Similar waivers have been in place in other parts of the world. Last month, Hong Kong extended its slot waiver until March next year, and over the weekend, the FAA said it favors an extension of the slot waiver at US airports.

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What does this mean?

Under normal circumstances, some of Europe’s biggest and busiest airports are thoroughly oversubscribed. Airports such as Heathrow in London and Schiphol in Amsterdam have more demand than they can accommodate, meaning the airport has to be slot controlled.

This means airlines are given specific slots for landing and taking off, slots that they need to use in order to maintain their ownership. The usual rules say that the slots must be used for 80% of the time at a minimum; otherwise the airline could lose the slots for the following season.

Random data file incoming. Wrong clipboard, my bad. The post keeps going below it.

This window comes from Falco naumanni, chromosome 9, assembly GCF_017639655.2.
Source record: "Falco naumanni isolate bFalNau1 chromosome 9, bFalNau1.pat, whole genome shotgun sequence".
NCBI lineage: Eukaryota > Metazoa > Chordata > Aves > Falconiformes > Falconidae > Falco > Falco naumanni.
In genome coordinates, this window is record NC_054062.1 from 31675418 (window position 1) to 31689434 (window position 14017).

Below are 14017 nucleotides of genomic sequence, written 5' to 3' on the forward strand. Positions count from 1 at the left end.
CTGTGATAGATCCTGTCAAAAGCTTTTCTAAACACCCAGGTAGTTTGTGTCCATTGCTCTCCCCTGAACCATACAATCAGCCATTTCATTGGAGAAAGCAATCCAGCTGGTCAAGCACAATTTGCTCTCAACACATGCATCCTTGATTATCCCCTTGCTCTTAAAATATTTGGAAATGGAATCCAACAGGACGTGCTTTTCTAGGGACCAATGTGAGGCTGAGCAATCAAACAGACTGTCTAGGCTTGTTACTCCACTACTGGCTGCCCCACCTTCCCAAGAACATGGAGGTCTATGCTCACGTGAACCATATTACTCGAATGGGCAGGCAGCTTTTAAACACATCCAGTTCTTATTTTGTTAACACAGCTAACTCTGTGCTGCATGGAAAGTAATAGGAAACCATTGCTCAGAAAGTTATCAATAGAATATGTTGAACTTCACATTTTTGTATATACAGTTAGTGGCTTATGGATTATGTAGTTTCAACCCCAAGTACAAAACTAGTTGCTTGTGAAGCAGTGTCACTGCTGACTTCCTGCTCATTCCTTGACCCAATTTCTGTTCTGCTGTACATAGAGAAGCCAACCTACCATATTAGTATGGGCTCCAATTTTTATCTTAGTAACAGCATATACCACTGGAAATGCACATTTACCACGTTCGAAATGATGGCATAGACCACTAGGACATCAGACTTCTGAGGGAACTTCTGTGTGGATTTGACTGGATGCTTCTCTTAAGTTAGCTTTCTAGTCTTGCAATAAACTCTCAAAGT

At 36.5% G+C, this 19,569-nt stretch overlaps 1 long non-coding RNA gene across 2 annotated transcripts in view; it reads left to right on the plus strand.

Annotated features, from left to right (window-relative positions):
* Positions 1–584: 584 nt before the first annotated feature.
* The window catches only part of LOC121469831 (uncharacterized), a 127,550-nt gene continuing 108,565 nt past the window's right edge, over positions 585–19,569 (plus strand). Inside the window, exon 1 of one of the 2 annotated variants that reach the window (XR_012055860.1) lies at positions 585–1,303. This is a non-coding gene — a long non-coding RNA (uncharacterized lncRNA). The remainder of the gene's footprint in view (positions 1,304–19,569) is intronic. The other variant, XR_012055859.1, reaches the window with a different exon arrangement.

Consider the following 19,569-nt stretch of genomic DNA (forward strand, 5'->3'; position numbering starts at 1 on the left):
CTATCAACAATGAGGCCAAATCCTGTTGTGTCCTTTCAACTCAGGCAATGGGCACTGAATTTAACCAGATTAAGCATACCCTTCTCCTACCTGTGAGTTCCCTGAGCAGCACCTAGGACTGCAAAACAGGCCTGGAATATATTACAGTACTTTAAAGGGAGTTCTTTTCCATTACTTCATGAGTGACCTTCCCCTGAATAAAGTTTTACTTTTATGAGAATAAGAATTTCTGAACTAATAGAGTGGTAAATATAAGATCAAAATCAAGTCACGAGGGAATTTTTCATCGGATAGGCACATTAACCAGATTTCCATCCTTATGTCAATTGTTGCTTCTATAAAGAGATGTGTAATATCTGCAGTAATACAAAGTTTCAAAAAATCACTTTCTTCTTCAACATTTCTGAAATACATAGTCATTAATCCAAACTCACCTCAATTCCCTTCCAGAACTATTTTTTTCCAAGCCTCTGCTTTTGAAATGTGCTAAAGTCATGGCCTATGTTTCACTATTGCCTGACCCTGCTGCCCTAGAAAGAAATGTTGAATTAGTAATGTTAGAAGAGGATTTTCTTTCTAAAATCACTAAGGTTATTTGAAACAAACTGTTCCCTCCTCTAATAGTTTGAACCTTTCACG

When demand plummeted due to COVID, airlines were faced with either operating empty planes or risking the loss of their valuable airport slots. To solve this problem, the European Commission granted a waiver to the 80/20 rule back in March, which allowed airlines to let their slots go unused without risk of losing them.

Take off queue Heathrow
Slots are used to manage arrivals and departures at busy airports. Photo: Phillip Capper via Wikimedia

Back then, the industry hoped for a return to semi-normality by the winter season. However, things are still pretty tricky, with border closures and worries about second waves making passengers reluctant to fly. As such, this extension of the waiver will come as a great relief to airlines trying to figure out their winter schedules.

The industry take